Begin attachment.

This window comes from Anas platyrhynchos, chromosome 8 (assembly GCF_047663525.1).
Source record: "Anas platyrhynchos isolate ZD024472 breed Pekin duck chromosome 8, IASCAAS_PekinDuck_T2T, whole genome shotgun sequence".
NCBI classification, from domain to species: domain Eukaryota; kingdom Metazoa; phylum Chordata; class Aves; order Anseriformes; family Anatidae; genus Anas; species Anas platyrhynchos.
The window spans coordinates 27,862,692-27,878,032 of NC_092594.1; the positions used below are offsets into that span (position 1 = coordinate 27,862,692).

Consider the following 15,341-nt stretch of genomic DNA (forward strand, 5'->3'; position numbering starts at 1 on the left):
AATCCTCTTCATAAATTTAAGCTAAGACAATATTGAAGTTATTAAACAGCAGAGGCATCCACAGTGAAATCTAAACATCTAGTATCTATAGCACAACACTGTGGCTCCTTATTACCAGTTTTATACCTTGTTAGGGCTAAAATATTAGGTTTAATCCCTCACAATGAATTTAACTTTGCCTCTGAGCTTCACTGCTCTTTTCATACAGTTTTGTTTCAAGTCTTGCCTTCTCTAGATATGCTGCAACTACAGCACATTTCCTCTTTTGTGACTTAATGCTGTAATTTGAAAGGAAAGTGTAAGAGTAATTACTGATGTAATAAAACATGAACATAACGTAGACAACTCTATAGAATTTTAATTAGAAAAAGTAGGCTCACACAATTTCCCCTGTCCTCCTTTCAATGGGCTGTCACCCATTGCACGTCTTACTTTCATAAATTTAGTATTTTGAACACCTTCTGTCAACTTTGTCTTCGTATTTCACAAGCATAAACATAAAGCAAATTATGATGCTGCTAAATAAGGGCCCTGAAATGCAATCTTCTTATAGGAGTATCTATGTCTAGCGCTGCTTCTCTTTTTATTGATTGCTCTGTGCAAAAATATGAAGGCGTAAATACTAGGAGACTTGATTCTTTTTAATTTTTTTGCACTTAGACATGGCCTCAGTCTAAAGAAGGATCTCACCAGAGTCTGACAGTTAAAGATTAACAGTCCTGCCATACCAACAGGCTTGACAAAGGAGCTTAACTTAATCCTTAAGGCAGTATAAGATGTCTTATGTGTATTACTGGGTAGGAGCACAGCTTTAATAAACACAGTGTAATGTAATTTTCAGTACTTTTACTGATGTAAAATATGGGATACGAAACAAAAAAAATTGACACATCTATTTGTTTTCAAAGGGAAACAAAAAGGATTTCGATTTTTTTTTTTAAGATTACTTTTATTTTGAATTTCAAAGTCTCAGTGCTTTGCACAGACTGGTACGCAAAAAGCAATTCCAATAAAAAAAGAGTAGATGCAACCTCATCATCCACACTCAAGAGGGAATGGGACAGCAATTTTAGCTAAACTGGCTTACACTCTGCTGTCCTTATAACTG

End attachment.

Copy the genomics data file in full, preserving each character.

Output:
This window comes from Anas platyrhynchos, chromosome 8 (assembly GCF_047663525.1).
Source record: "Anas platyrhynchos isolate ZD024472 breed Pekin duck chromosome 8, IASCAAS_PekinDuck_T2T, whole genome shotgun sequence".
NCBI classification, from domain to species: domain Eukaryota; kingdom Metazoa; phylum Chordata; class Aves; order Anseriformes; family Anatidae; genus Anas; species Anas platyrhynchos.
The window spans coordinates 27,862,692-27,878,032 of NC_092594.1; the positions used below are offsets into that span (position 1 = coordinate 27,862,692).

Consider the following 15,341-nt stretch of genomic DNA (forward strand, 5'->3'; position numbering starts at 1 on the left):
AATCCTCTTCATAAATTTAAGCTAAGACAATATTGAAGTTATTAAACAGCAGAGGCATCCACAGTGAAATCTAAACATCTAGTATCTATAGCACAACACTGTGGCTCCTTATTACCAGTTTTATACCTTGTTAGGGCTAAAATATTAGGTTTAATCCCTCACAATGAATTTAACTTTGCCTCTGAGCTTCACTGCTCTTTTCATACAGTTTTGTTTCAAGTCTTGCCTTCTCTAGATATGCTGCAACTACAGCACATTTCCTCTTTTGTGACTTAATGCTGTAATTTGAAAGGAAAGTGTAAGAGTAATTACTGATGTAATAAAACATGAACATAACGTAGACAACTCTATAGAATTTTAATTAGAAAAAGTAGGCTCACACAATTTCCCCTGTCCTCCTTTCAATGGGCTGTCACCCATTGCACGTCTTACTTTCATAAATTTAGTATTTTGAACACCTTCTGTCAACTTTGTCTTCGTATTTCACAAGCATAAACATAAAGCAAATTATGATGCTGCTAAATAAGGGCCCTGAAATGCAATCTTCTTATAGGAGTATCTATGTCTAGCGCTGCTTCTCTTTTTATTGATTGCTCTGTGCAAAAATATGAAGGCGTAAATACTAGGAGACTTGATTCTTTTTAATTTTTTTGCACTTAGACATGGCCTCAGTCTAAAGAAGGATCTCACCAGAGTCTGACAGTTAAAGATTAACAGTCCTGCCATACCAACAGGCTTGACAAAGGAGCTTAACTTAATCCTTAAGGCAGTATAAGATGTCTTATGTGTATTACTGGGTAGGAGCACAGCTTTAATAAACACAGTGTAATGTAATTTTCAGTACTTTTACTGATGTAAAATATGGGATACGAAACAAAAAAAATTGACACATCTATTTGTTTTCAAAGGGAAACAAAAAGGATTTCGATTTTTTTTTTTAAGATTACTTTTATTTTGAATTTCAAAGTCTCAGTGCTTTGCACAGACTGGTACGCAAAAAGCAATTCCAATAAAAAAAGAGTAGATGCAACCTCATCATCCACACTCAAGAGGGAATGGGACAGCAATTTTAGCTAAACTGGCTTACACTCTGCTGTCCTTATAACTG